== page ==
Hampton Roads: the cul de sac of Virginia

A copy of the Hampton Roads map with a ring of fire engulfing the region has circulated around city halls and in the community. (City of Norfolk staff)

The reality of the tolls being used to fund transportation projects in Hampton Roads is starting to hit home: A two-part series in The Virginian Pilot (1, 2), protests in Portsmouth, letters to the editor (one of the best of which was in today’s paper and is not yet available online).

Hampton Roads, particularly the Southside, is in real danger of being cut off from the rest of the state. And the localities from each other.

I’m old enough to remember the tolls on the Hampton Roads Bridge Tunnel. If memory serves, they were $1.25 per car plus $.20 per occupant. In our 1966 Chevrolet station wagon, there was a space between the second and third (rear-facing) seat which was my spot in the car. I recall lying down in the space to try to avoid being counted. I guess saving 20 cents was a big deal – when we had a total of 10 people in the car.

But we didn’t cross that tunnel often. Even after the tolls came off, it took years for people on the Peninsula to regularly make the trek to the Southside.

But that has changed. As I outlined in an earlier article,  the Hampton Roads localities are now quite interdependent. So that makes the coming tolls even more onerous.

It’s going to be ugly. And it’s going to suck a lot of resources out the Hampton Roads economy.

UPDATE: Here’s the LTE I mentioned above.

8 thoughts on “Hampton Roads: the cul de sac of Virginia

  1. My big issue with the tolls are that there is not option where you do not have to pay a toll. Every one knows a lot of people that live paycheck to paycheck. Many people work on one side and live on the other. So what if you can’t pay the toll to go to work. Also it is not as easy as just getting a job on the side you live on. Just ask the people at Jfcom, Symmetric, Ford or recent NASA layoffs how easy it is to find a job in this region anywhere. Every friend that I had at Symmetric when it closed had to move from this area.

    My point being is that there ought to be a free option even if it takes more time and effort. When I lived in Atlanta they were opening a toll road and everyone said no one would pay to use the road. They were wrong the people who could not afford to pay stayed on the main road and the toll road was faster due to the toll but was of course still busy but it was not like sitting in a parking lot most the time. I don’t know if the road is still a toll road as I am sure it was paid for a long time ago. But adding that road did not stop people who can’t afford the toll from being able to get to their job as this plan does.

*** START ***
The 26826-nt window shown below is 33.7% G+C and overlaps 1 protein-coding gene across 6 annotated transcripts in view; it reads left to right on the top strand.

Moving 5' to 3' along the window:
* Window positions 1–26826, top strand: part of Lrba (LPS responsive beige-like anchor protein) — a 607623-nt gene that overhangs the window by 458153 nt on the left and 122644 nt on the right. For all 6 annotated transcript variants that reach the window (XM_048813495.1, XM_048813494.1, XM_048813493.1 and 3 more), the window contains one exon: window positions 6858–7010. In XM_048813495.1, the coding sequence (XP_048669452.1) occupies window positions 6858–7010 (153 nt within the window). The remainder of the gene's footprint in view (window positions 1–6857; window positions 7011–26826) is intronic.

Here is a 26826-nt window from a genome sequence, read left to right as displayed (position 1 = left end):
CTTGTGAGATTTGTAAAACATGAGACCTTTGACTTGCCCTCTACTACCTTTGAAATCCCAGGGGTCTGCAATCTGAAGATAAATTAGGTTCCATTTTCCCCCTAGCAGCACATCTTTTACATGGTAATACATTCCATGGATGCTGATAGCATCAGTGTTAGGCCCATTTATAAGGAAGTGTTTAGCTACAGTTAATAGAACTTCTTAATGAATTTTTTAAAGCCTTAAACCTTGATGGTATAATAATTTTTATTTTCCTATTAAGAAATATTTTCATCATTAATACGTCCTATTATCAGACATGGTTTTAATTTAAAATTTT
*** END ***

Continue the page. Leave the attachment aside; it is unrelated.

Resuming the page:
2. A possible danger here though is the hypothetical case of the toll road being stopped and nothing being done. I hate the tolls but i wonder, politically speaking, if thers is any alternative that has the slightist chance of getting thru the General Assembley.

    1. No plan is better than this plan. While I agree that it would be a long shot for the GA to do something bright, for a change, at some point the electorate will get fed up and toss them.

  3. The gas tax increase has made sense all along but the gutless wonders in Richmond couldn’t do the right thing.

    This isn’t the state of Hampton Roads, it is part of Virginia and the General Assembly needs to look at the big picture – and of course the current clowns are incapable of that…

    For years, years after the roads was paid for, I paid the 25 cents toll on what was Route 44- It took Clancy Holland to get the toll dropped.

    I am not sure who the “representatives” and Governor are representing but it is not most Virginians.

  4. Ahh, the Public-Private Transportation Act (PPTA), how long are the private leases on these facilities? I think the HOT lanes on 495 in NoVA are on an 80 year lease. But I wonder if not for the PPTA, would we be adding much new capacity in the major urban areas of Virginia?

    Is public transportation a viable alternative in the region? And would this allow people to bypass the toll? That would seem like the easiest and best solution to help people who could not otherwise afford the additional burden of tolls on their income.

  5. As a newcomer to Hampton Roads, this region leaves me with the impression that it can’t do anything right. I have lived in many regions and the driving habits here are the 2nd worst. There doesn’t appear to be any police presence. Motorists don’t properly maintain their vehicles. The roads are in awful disrepair. Residents themselves probably should have demanded bike paths, and communities in which businesses, recreation, retail and work were all within the same zone. Instead, this whole region is a low density, car addicted disgrace. The strip shopping center complexes near Jefferson in Newport News, Military Highway in Norfolk, and Hilltop in Virginia Beach should be sources of embarrasment for all who call this place home. I haven’t seen any strip shopping center complexes in Chesapeake, but I am sure that they exist. I don’t think that I am missing anything.
    Tidewater residents need to face their responsibilities as motorists. $1.50-$2.00/gallon is what would really be required to properly maintain our roads.

Comments are closed.